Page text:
Several instances of shootings at college campuses, such as the one at Virginia Tech in 2007, prompted a wave of efforts in Texas and nationwide to allow guns. Supporters, including the Texas Rifle Association, call it a gun rights issue and say they should be allowed to defend themselves and others in case of a campus shooter. They also note Texas Department of Public Safety statistics that show concealed handgun license holders in 2011 had a drastically lower rate of committing crimes than the general population.
In March, University of Texas System Chancellor Francisco Cigarroa wrote a letter to Gov. Rick Perry saying students, parents and faculty worry letting guns into classrooms will make campus less safe. Sen. Brian Birdwell, R-Granbury, chief author of the bill in the Senate, said it's likely many campuses will continue to ban weapons.
The bill would require public universities to renew their gun policies every year after taking input from faculty, staff and students. Private universities would be allowed to opt in to allowing weapons on campus.
"There will be some that still won't allow them," Birdwell said. "But at least we've begun the conversation instead of getting nowhere with it."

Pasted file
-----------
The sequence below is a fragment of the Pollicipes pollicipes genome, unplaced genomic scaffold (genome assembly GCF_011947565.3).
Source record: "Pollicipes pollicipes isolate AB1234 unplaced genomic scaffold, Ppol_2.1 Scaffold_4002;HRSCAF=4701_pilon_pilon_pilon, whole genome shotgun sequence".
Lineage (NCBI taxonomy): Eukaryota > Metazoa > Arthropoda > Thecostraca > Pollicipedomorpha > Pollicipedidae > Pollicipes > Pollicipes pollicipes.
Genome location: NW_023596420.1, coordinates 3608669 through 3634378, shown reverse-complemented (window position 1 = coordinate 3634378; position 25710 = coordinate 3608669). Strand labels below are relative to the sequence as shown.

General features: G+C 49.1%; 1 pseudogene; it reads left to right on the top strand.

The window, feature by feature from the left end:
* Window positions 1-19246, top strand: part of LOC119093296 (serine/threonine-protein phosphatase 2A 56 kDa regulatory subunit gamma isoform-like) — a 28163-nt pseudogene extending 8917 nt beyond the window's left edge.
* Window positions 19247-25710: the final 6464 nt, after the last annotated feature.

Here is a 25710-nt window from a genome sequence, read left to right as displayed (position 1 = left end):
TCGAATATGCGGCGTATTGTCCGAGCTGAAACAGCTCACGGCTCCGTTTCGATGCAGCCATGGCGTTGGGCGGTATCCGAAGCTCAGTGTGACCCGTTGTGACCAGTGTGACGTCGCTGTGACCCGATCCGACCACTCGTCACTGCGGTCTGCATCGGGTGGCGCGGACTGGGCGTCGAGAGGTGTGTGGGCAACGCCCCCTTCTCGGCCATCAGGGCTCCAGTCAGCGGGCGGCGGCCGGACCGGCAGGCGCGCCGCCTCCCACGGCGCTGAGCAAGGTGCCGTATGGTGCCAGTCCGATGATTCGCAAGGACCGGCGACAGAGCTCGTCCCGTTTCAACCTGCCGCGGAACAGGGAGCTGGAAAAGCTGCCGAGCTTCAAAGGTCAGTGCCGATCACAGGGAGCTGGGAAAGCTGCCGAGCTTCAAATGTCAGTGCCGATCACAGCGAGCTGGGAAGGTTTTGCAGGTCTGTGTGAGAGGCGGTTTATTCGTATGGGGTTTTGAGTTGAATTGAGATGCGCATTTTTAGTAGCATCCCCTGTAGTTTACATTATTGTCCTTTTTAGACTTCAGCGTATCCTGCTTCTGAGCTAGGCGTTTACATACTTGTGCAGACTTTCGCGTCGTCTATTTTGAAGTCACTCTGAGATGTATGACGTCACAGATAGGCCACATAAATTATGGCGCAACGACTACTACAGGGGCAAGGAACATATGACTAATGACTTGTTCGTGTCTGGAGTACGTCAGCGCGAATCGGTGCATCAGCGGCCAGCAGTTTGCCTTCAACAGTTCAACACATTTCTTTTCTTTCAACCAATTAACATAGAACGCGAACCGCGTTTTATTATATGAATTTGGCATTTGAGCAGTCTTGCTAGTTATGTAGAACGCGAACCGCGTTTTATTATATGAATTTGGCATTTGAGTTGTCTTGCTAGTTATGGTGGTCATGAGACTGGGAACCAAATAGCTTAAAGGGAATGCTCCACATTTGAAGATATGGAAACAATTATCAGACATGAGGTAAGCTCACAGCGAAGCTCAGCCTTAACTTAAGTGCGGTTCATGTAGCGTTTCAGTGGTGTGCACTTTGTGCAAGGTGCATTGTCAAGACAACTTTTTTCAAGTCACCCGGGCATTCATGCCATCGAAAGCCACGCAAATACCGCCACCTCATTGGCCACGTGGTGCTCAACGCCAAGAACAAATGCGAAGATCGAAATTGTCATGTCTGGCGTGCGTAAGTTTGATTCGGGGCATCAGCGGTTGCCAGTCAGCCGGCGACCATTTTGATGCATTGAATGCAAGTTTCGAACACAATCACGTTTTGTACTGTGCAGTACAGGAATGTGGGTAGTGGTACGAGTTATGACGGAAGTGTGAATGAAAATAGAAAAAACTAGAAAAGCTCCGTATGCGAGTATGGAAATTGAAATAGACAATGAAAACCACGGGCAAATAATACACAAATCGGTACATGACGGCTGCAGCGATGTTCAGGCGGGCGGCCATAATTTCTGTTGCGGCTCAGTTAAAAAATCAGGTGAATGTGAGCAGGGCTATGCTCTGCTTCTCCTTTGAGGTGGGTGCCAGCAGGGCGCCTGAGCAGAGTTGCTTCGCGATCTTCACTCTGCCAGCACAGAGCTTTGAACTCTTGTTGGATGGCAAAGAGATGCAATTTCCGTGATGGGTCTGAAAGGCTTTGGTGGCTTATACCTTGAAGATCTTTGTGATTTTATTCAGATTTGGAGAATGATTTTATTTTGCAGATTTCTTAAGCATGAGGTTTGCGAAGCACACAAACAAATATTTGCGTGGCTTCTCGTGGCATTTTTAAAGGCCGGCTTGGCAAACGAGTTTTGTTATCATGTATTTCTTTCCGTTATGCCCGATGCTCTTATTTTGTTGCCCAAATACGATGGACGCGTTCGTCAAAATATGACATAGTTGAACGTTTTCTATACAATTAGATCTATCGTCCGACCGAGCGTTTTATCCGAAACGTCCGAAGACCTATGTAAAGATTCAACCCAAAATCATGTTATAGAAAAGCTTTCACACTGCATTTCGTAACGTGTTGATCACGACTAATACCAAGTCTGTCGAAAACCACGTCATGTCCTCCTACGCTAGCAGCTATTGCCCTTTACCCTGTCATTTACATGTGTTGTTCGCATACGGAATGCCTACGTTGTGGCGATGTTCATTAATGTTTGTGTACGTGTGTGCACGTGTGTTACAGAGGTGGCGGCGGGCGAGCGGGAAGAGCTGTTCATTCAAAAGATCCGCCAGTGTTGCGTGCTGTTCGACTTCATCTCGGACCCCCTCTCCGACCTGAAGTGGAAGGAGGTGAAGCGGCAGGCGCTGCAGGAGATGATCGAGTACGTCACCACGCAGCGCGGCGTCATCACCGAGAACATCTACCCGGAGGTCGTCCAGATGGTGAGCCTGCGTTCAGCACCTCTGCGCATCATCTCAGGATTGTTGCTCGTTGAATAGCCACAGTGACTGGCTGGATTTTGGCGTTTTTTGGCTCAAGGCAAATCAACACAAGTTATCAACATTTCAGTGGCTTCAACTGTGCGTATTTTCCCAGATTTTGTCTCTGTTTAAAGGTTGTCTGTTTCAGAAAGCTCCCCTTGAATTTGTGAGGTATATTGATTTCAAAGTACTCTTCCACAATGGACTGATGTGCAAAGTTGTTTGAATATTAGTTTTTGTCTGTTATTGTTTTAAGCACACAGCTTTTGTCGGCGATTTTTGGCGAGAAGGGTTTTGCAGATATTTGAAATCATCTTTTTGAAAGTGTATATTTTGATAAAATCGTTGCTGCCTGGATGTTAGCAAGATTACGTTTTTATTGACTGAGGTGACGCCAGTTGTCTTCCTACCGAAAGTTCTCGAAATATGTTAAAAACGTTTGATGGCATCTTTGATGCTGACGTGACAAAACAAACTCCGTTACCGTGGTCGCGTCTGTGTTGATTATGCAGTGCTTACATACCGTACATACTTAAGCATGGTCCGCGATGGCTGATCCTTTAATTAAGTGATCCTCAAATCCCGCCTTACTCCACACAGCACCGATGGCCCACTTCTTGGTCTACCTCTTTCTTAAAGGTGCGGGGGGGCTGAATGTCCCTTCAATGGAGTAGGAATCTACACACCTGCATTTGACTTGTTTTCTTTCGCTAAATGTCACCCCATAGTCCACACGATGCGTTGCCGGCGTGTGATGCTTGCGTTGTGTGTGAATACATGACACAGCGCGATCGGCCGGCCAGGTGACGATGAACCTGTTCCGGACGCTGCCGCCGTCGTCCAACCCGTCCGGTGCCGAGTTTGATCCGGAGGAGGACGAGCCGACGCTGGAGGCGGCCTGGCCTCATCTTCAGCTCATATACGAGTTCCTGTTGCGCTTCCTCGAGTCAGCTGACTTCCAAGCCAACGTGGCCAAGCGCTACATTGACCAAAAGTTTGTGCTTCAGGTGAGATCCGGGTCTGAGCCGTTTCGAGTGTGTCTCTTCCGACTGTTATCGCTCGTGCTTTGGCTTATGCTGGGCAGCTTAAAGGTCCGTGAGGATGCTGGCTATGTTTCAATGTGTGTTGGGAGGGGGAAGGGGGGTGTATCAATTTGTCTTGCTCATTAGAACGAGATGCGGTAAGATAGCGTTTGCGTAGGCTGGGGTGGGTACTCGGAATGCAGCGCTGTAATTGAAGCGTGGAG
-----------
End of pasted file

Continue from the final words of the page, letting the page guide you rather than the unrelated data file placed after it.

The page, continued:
Birdwell said if he can get the bill passed, campus-carry supporters may try to eventually eliminate the campus ban on guns altogether.
"There may be a comfort level after two or four years of this being in place, universities will say there's not a problem here," Birdwell said. "But that's for next session or the session after that."
The lawyer for a New Jersey man whose 4-year-old son shot and killed a 6-year-old playmate says his client is cooperating.
Robert Ebberup released a statement Wednesday in which he criticized the Atlantic County Prosecutor's Office for arresting his client in front of his family while they ate dinner.
The lawyer says Anthony Senatore would have voluntarily turned himself in to face charges of child endangerment and enabling access by a minor to a loaded firearm.
Authorities say Senatore's son took a loaded .22-caliber rifle from a bedroom on April 8 and fatally wounded neighbor Brandon Holt while they were playing outdoors.